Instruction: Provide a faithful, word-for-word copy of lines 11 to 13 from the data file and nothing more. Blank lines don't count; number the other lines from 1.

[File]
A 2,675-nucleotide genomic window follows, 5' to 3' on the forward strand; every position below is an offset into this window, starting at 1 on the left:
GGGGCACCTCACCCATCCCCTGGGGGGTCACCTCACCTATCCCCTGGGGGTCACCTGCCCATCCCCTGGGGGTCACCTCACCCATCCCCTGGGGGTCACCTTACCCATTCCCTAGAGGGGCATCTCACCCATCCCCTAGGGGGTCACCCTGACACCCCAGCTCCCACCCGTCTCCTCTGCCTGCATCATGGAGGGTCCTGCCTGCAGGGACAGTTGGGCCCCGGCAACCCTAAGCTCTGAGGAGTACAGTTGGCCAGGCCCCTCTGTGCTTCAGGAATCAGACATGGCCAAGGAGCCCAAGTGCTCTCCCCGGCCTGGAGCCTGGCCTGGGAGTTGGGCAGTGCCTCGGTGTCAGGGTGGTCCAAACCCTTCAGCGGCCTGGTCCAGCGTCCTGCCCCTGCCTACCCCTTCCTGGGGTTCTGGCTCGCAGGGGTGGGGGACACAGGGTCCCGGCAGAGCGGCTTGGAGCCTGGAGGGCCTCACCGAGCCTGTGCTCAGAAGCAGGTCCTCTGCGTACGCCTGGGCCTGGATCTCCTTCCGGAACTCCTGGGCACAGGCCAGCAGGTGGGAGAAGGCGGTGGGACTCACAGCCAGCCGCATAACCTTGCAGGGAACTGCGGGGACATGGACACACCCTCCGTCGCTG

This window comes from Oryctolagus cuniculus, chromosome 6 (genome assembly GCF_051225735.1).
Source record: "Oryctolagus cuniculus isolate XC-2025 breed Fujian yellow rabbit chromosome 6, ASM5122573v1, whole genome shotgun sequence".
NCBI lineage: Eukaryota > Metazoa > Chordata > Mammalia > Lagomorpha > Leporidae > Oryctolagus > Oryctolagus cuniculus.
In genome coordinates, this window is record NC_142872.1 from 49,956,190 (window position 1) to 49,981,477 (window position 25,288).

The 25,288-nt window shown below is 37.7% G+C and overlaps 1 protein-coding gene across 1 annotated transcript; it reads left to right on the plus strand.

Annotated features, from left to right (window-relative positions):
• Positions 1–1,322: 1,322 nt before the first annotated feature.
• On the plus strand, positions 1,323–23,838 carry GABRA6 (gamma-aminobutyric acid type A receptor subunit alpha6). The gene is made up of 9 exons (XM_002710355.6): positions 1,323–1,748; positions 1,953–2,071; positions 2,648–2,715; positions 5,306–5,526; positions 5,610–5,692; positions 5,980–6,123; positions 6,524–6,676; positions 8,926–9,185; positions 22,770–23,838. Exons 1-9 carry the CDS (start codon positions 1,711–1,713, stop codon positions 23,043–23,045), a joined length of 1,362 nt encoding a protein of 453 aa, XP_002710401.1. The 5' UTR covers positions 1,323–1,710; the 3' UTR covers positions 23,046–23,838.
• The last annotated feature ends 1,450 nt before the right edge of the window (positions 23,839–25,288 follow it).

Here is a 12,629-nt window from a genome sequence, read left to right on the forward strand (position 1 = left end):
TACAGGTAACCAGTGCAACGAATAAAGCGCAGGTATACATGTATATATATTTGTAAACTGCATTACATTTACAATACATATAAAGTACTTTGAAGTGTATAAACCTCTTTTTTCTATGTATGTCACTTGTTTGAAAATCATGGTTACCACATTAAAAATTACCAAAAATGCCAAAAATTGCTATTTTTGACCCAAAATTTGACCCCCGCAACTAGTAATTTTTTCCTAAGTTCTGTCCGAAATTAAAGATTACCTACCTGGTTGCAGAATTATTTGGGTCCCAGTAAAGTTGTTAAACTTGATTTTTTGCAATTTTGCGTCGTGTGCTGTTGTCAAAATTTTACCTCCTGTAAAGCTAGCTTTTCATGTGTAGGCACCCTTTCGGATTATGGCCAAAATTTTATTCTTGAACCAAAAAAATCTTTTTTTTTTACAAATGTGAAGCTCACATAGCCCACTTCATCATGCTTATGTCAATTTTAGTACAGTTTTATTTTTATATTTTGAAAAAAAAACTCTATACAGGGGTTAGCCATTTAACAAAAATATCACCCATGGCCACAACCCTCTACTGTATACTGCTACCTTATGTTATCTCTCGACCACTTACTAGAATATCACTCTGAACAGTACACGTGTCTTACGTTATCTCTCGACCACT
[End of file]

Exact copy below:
• The last annotated feature ends 1,450 nt before the right edge of the window (positions 23,839–25,288 follow it).

Here is a 12,629-nt window from a genome sequence, read left to right on the forward strand (position 1 = left end):
TACAGGTAACCAGTGCAACGAATAAAGCGCAGGTATACATGTATATATATTTGTAAACTGCATTACATTTACAATACATATAAAGTACTTTGAAGTGTATAAACCTCTTTTTTCTATGTATGTCACTTGTTTGAAAATCATGGTTACCACATTAAAAATTACCAAAAATGCCAAAAATTGCTATTTTTGACCCAAAATTTGACCCCCGCAACTAGTAATTTTTTCCTAAGTTCTGTCCGAAATTAAAGATTACCTACCTGGTTGCAGAATTATTTGGGTCCCAGTAAAGTTGTTAAACTTGATTTTTTGCAATTTTGCGTCGTGTGCTGTTGTCAAAATTTTACCTCCTGTAAAGCTAGCTTTTCATGTGTAGGCACCCTTTCGGATTATGGCCAAAATTTTATTCTTGAACCAAAAAAATCTTTTTTTTTTACAAATGTGAAGCTCACATAGCCCACTTCATCATGCTTATGTCAATTTTAGTACAGTTTTATTTTTATATTTTGAAAAAAAAACTCTATACAGGGGTTAGCCATTTAACAAAAATATCACCCATGGCCACAACCCTCTACTGTATACTGCTACCTTATGTTATCTCTCGACCACTTACTAGAATATCACTCTGAACAGTACACGTGTCTTACGTTATCTCTCGACCACT